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[genet-news] SCIENCE & TECHNOLOGY: Sterile moths wipe out pink bollworms in Arizona (USA) - and Bt cotton?



                                  PART 1


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TITLE:   STERILE MOTHS WIPE OUT COTTON PEST

SOURCE:  Nature News, UK

AUTHOR:  Heidi Ledford

URL:     http://www.nature.com/news/2010/101107/full/news.2010.585.html

DATE:    07.11.2010

SUMMARY: "The strategy was intended to restrict the spread of toxin-resistant pink bollworms by flooding the population with sterile moths. [...] In Arizona, says Tabashnik, it's conceivable that farmers will someday no longer have a use for Bt cotton at all. "For that to happen, it's not a question of whether pink bollworm is eradicated or not, it's a question of how economically damaging it is," he says. "And in 2009 and 2010, pink bollworm was no longer an economically damaging pest in Arizona." "

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STERILE MOTHS WIPE OUT COTTON PEST

Arizona farms are all but 'pinkie'-free for the first time in nearly a century.

Between May and October for four consecutive years, aeroplanes criss-crossed the morning skies above Arizona's cotton fields, dropping millions of tiny moths onto the croplands below. The little grey insects are among the world's most notorious agricultural pests: their larvae are the pink bollworms (Pectinophora gossypiella), also known as 'pinkies'.

However, the moths released from the planes were different from those responsible for the caterpillars munching their way through the state's cotton crops. They were sterile.

The moth-drops were part of a programme to wipe the dreaded pinkie off the Arizona map for good. State officials hoped that the combination of sterile moths and genetically modified cotton crops, engineered to produce a toxin deadly to pinkies, would put an end to farmers' costly struggle against the caterpillars.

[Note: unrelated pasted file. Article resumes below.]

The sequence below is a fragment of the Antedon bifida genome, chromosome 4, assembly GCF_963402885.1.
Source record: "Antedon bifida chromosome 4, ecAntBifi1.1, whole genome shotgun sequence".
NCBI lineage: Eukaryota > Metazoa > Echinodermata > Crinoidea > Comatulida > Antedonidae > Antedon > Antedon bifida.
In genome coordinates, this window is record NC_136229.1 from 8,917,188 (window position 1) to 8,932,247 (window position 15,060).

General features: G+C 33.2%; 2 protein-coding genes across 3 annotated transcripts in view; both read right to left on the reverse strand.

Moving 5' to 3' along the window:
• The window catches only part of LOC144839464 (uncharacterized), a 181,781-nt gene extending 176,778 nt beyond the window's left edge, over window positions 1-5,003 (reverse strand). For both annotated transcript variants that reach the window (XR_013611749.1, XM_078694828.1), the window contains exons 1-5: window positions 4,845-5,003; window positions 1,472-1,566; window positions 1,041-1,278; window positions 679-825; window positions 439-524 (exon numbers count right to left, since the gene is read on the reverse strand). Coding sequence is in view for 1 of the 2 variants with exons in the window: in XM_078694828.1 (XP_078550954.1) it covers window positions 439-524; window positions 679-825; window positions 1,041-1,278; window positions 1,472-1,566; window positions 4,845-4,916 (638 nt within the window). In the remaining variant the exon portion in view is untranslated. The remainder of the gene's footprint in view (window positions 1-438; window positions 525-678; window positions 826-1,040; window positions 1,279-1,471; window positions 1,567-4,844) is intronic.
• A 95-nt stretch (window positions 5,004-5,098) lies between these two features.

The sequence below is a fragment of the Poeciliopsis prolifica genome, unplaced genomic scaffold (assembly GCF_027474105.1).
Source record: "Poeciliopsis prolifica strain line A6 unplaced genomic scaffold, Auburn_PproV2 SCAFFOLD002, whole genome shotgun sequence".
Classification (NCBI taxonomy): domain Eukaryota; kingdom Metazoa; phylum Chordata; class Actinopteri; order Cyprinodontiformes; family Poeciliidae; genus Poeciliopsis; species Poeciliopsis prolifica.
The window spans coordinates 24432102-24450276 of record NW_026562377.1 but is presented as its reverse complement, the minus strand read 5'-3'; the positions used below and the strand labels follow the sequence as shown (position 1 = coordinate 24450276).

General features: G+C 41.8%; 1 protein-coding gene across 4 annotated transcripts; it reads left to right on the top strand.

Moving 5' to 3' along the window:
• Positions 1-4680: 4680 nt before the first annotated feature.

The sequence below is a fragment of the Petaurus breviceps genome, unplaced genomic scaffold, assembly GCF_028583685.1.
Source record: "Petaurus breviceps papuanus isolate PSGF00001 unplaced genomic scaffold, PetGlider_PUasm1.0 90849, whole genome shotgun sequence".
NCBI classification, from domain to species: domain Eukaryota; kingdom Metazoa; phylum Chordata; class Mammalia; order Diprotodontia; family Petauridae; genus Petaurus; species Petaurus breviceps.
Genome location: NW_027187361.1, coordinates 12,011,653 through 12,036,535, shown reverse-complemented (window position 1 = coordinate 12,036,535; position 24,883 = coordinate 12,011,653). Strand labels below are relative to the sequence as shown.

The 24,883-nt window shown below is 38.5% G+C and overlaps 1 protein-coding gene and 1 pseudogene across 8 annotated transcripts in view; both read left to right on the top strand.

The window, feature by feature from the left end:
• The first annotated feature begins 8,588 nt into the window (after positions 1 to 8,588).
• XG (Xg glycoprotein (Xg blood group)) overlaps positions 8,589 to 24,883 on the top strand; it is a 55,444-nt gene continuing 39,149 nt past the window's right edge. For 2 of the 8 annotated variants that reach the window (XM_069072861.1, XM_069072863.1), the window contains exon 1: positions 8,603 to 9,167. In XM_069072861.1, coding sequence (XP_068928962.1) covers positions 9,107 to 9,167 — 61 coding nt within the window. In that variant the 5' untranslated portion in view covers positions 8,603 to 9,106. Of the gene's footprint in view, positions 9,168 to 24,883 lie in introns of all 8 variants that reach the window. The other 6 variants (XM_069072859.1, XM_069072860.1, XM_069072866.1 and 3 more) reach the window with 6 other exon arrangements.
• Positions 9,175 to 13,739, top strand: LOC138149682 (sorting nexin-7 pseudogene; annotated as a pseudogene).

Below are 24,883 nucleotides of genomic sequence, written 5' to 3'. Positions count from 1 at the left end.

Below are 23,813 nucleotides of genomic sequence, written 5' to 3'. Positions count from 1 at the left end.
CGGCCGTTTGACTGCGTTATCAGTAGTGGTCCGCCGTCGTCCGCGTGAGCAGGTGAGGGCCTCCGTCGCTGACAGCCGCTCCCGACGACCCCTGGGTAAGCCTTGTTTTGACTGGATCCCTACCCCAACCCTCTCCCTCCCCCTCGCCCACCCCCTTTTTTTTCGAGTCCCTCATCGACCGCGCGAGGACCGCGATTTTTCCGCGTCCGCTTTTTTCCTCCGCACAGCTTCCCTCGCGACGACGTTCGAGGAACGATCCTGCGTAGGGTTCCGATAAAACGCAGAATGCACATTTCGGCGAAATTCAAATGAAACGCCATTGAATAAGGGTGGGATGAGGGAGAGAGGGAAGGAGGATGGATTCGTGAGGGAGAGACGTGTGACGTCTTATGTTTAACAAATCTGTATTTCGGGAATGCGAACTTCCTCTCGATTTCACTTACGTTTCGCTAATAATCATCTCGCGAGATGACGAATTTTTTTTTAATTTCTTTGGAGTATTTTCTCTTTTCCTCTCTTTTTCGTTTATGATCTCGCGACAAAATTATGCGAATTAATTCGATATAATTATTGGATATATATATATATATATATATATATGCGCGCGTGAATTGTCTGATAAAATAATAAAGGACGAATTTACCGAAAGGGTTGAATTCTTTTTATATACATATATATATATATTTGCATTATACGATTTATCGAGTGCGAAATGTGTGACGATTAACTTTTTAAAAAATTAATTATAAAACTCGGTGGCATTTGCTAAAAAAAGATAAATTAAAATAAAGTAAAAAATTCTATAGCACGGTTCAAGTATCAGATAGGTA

The strategy was intended to restrict the spread of toxin-resistant pink bollworms by flooding the population with sterile moths. When rare resistant moths emerged, as they inevitably would, they would probably encounter a sterile partner, and their genes would be erased from the population.

It was a risky approach. To test the plan, Arizona farmers had to give up the strategies normally used to suppress toxin-resistant bollworms ? so if the sterile-moth strategy failed they could be faced with a bigger pinkie problem than ever.

When Bruce Tabashnik, an entomologist at the University of Arizona in Tucson, first heard about the scheme, he was worried. "My gut feeling was that this wouldn't work," he says.

But as Tabashnik and his colleagues report today in Nature Biotechnology1, the risk seems to have paid off: four years into the programme and almost a century after pinkies were first found in the United States, in 1917, Arizona infestation rates had dropped by 99.9%. The pink bollworm was all but gone.

Sterile strategy

Sterile insect releases have already been used to drive down populations of the Mediterranean fruit fly, or Medfly, in Guatemala, Mexico and the United States; screw-worms in the United States, Central America and Libya; and tsetse flies on the island of Zanzibar, off the coast of Africa.

The technique works best on pests that are not particularly populous. "If you have something like aphids or thrips, where there are thousands on a plant, it's kind of hard to release enough sterile insects to do any good," says Fred Gould, an entomologist at North Carolina State University in Raleigh, who wasn't involved in the study.

But where pinkies were concerned, genetically modified cotton crops had already driven down the population one-million-fold, says Tabashnik. The crops produce a toxin that is made naturally by the bacterium Bacillus thuringiensis, called Bt toxin.

To prevent the spread of Bt resistance, farmers are required to plant nearby 'refuges' of conventional crops. The idea behind the refuges is to keep a population of non-resistant moths close at hand as potential mates for any resistant moths that arise. Unfortunately, however, refuges also guarantee a steady local population of pink bollworms.

After a while, farmers came to resent the refuges that allowed the bollworm to persist year after year, costing them millions of dollars annually in crop losses and insecticide sprays. They asked the US Environmental Protection Agency for permission to dispense with the refuges and instead begin releasing sterile moths.

Still sceptical, Tabashnik and his colleagues developed computer simulations to predict the consequences of the farmers' proposed strategy. To his surprise, the models suggested that the combination of Bt cotton and sterile-moth releases could wipe out pest populations and stave off Bt resistance for at least 20 years.